Worldwide shipments of dedicated ebook readers such as the E-Ink Amazon Kindle and Barnes & Noble Nook will fall by 36 percent to 14.9 million units this year, and plummet to just 7.1 million units by 2016.

That’s the word this morning from industry researcher IHS, which blames the rise of multipurpose tablets such as Amazon’s Kindle Fire and Apple’s iPad.

The phenomenon isn’t a surprise, but the is significant. It’s reminiscent of the impact that smartphones have had on dedicated music players and cameras.

“The stunning rise and then blazing flameout of ebooks perfectly encapsulate what has become an axiomatic truth in the industry: Single-task devices like the ebook reader are being replaced without remorse in the lives of consumers by their multifunction equivalents, in this case by media tablets,” says IHS analyst Jordan Selburn in a news release.

IHS says makers of ebook readers will likely continue to drop in price, which will prolong the life of the market, but “the devices on the whole will not regain the popularity they once had.”

Meanwhile, the firm says tablets are “enjoying unstoppable growth,” with shipments expected to reach 120 million units in 2012, and 340 million units by 2016.

Comments

  • http://www.actlocalmedia.com/ Brenda Walker

    The emphasis on the negative tone of the IHS release is mystifying. How is this development a bad thing?

    “‘“The stunning rise and then blazing flameout of ebooks perfectly encapsulate what has become an axiomatic truth in the industry: Single-task devices like the ebook reader are being replaced without remorse in the lives of consumers by their multifunction equivalents, in this case by media tablets….'”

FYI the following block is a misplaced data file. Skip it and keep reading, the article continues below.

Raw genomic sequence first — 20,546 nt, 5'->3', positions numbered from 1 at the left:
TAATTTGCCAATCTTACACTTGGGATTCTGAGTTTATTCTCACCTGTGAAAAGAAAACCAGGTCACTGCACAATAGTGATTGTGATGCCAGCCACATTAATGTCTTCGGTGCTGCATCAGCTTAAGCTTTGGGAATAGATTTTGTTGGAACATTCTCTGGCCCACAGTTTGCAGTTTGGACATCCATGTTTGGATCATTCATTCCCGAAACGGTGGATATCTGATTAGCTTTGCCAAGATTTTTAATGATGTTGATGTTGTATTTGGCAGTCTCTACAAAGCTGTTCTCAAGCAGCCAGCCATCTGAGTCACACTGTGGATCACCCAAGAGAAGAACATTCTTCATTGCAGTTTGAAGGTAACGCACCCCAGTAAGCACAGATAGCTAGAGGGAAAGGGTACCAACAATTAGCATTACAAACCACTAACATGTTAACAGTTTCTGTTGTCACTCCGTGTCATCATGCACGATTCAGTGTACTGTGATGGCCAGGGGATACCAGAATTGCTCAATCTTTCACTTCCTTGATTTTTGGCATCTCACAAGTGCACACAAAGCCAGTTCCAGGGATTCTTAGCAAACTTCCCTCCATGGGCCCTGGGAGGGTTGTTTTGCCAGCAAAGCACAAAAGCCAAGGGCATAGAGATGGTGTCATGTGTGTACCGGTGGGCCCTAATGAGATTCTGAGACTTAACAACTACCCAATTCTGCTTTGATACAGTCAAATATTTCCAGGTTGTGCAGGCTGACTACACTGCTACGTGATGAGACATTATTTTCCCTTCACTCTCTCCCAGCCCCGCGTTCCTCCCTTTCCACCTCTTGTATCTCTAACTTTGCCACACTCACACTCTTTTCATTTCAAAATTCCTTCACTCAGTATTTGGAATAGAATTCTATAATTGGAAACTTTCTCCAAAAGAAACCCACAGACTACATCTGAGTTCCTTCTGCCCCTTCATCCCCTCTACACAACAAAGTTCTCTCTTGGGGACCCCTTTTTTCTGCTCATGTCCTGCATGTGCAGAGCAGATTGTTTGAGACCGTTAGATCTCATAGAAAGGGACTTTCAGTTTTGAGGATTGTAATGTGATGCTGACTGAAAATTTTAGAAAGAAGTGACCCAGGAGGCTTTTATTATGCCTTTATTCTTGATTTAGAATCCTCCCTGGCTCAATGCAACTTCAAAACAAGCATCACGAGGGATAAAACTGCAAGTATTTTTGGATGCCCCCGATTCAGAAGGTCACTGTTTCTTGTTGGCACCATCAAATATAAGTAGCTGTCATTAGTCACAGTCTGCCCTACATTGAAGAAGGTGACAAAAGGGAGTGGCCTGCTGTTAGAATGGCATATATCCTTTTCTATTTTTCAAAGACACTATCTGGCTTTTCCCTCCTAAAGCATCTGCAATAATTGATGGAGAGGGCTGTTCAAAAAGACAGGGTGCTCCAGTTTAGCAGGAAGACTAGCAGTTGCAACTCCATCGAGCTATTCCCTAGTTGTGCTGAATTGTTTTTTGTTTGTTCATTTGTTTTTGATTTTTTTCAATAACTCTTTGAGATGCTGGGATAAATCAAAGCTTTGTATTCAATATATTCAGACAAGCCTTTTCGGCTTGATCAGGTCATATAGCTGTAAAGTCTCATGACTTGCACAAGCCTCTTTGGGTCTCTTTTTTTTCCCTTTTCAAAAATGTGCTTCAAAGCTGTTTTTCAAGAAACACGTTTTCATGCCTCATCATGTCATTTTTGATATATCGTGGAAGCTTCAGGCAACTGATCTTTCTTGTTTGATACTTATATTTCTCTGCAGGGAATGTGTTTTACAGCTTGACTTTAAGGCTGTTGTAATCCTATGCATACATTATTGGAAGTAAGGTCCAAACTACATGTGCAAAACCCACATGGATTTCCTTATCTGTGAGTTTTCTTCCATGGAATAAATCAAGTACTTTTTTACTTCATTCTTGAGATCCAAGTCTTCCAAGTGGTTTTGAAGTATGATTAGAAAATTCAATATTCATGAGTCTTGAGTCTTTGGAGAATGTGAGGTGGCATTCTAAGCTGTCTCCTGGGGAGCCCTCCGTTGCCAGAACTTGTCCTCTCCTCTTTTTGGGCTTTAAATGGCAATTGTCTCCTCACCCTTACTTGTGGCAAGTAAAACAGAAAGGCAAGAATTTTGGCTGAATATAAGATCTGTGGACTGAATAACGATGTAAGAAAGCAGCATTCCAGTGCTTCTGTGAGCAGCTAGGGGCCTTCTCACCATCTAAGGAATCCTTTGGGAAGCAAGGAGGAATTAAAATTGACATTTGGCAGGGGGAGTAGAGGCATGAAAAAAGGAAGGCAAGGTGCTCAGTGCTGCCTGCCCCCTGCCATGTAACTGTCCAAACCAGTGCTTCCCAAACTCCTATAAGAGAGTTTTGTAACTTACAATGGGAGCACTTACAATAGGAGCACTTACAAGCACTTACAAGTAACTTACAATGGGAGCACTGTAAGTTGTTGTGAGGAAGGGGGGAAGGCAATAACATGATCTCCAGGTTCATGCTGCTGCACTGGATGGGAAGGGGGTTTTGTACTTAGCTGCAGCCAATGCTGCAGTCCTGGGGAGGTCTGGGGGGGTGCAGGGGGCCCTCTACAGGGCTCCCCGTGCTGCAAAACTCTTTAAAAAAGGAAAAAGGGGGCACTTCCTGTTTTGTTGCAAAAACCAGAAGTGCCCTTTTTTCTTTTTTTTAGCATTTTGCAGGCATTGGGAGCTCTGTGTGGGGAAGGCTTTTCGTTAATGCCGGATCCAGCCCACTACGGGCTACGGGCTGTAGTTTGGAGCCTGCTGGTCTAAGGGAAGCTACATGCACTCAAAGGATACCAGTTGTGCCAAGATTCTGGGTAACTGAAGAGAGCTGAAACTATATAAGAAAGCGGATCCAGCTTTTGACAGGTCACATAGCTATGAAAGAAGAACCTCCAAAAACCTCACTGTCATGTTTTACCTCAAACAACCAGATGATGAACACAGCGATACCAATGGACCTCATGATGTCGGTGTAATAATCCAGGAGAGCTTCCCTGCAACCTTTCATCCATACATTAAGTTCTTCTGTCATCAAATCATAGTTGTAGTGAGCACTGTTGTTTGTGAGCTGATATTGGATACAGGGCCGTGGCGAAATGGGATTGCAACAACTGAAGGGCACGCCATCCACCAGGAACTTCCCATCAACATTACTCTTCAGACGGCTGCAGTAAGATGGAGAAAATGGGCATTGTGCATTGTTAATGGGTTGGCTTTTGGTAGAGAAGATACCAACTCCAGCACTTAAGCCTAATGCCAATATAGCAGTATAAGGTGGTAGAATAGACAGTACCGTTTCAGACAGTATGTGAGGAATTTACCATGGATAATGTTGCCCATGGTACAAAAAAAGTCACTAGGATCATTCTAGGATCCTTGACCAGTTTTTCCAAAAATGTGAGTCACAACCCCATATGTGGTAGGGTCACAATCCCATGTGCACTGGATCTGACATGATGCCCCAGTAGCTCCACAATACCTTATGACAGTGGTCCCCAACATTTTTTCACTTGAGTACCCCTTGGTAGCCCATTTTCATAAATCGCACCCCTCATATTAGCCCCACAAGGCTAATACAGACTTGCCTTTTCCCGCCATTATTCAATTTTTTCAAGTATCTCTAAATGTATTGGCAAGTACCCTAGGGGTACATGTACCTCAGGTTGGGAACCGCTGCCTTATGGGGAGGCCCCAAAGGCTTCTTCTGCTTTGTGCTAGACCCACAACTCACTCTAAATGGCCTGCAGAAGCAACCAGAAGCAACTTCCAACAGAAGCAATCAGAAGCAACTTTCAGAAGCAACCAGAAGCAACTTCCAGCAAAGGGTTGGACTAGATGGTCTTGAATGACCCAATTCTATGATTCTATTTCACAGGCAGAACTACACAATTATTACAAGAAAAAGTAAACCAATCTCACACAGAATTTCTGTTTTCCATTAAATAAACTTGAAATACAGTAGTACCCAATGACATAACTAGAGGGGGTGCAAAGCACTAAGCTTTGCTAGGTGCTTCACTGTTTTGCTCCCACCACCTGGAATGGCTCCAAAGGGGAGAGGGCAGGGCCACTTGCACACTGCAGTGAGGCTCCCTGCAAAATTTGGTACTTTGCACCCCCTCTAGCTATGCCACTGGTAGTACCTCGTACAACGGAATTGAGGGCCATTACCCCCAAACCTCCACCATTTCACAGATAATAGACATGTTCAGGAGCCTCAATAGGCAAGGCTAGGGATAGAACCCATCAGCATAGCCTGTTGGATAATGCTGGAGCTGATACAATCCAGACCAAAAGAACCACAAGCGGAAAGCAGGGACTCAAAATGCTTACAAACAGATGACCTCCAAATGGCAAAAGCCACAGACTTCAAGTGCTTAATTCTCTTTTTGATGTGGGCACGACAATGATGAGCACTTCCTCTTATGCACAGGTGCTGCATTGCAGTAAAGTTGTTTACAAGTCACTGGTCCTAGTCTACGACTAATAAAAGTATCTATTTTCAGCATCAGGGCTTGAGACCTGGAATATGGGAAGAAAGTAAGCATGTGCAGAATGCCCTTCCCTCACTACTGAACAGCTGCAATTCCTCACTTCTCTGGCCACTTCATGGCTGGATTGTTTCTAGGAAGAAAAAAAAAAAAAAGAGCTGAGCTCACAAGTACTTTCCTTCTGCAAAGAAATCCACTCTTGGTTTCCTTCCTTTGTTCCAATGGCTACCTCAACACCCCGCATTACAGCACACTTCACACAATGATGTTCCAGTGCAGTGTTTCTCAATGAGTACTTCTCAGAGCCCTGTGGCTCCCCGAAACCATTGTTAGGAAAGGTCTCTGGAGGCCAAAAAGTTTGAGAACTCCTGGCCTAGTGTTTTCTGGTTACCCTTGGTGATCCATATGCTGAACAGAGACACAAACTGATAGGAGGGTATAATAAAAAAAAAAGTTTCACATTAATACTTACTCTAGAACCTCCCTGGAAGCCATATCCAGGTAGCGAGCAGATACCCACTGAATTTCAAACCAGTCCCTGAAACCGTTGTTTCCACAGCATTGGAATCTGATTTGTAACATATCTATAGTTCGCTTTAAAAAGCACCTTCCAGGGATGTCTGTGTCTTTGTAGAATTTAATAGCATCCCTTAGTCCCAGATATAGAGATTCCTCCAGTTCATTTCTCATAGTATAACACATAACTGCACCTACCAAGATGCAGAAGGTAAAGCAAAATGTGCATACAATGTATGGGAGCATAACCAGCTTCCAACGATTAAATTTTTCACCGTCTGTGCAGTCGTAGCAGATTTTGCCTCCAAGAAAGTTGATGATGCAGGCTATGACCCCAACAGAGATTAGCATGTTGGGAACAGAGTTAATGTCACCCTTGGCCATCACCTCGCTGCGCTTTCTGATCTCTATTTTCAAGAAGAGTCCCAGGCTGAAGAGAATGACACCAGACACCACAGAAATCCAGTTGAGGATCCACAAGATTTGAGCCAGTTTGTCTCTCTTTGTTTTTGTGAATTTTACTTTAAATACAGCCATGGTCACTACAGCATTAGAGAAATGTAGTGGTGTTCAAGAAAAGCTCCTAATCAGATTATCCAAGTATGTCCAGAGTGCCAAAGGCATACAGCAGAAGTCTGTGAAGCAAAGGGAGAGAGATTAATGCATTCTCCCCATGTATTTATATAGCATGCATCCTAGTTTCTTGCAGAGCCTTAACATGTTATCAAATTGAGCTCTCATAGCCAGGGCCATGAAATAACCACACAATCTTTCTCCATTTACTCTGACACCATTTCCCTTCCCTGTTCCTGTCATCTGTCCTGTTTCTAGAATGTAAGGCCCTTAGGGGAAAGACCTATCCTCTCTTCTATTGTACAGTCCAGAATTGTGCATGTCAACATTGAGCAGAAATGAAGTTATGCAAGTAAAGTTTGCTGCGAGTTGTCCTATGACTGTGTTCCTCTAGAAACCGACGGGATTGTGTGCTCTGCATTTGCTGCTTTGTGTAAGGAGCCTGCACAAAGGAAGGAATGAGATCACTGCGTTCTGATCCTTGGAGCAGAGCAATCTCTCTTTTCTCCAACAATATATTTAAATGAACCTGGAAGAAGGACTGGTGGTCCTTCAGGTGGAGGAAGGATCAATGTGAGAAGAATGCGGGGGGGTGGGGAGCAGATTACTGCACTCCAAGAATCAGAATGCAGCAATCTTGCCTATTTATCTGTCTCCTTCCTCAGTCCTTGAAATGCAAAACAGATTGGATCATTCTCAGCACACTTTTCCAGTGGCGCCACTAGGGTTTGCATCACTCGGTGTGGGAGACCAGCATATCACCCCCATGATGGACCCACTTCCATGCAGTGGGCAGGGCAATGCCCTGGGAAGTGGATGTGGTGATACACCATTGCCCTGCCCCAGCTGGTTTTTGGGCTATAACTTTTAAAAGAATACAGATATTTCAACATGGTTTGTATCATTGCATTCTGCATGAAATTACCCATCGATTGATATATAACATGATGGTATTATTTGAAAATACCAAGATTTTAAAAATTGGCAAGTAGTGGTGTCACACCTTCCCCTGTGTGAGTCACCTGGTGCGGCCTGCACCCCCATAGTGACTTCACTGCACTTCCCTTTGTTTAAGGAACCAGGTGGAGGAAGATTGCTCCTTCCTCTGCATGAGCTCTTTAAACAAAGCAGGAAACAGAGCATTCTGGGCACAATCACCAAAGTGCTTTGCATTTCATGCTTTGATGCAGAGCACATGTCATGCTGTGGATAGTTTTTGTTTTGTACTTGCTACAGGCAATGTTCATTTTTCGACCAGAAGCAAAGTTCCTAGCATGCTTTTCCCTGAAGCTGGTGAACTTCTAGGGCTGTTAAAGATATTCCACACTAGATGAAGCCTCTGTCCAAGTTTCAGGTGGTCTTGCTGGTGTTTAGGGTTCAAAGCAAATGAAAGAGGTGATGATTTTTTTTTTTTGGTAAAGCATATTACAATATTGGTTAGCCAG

And perhaps that’s just a typo in the first line but “ebooks” have not flamed out. The single-use readers will go away but that doesn’t mean that people are going to stop reading. Data has shown that people are buying MORE books not less, because of the ease and portability of the devices.

    This is all good news. And it will be even better news when the multi-use devices are commonly sold for under $70 so that any “digital divide” type gap that has developed will close.

    • Miguel Silva Rodrigues

      Yup, definitely an editing miss there: should be “ebook readers” instead of “ebooks” — In fact, more people will be attracted to buying a tablet than an e-book reader (and then use it for ebook reading).

  • Celeste

    I am all for multipurpose devices. My tablet very rarely leaves home anymore. Why ? Because I have a Samsung Note II that does it all. It’s a phablet! No more looking for that piece of paper to write an important quick note. I use the phablet and my Ultrabook. Fast, light and easy!

  • http://twitter.com/snookasnoo Idon’t Know

    I would not call the Kindle a multipurpose tablet like a Nexus 7 or iPad.

  • http://twitter.com/igorgl Igor Gl

    Most people would rather watch a movie than read a book and prices are not that different: $139 for a Kindle (ok, $119 with annoying ads) or $199 for Nexus 7.

  • tre

    I would love to buy A4 ereader. Waiting already several years…

  • http://twitter.com/ShoomKloom ShoomKloom

    So sad…
    A tablet IS NOT a good eReader.
    The whole point and benefit of eInk is that it is easy on the eyes and easy on the
    battery.
    Until we have a dual technology tablet – i.e. you will be able to switch between LCD
    and eInk – we will not have a good solution for people who want to read a lot of books…
    I fear that tablets will cause the eReader technology to be abandoned…

  • Mike_Acker

    the tablet will kill the iphone too. the reason being a tablet is about the smallest device that is practicle to read or browse the net with. people wil figure out a flip phone is all they need for txt/voice and a tablet with wifi is a much better choice for web browsing

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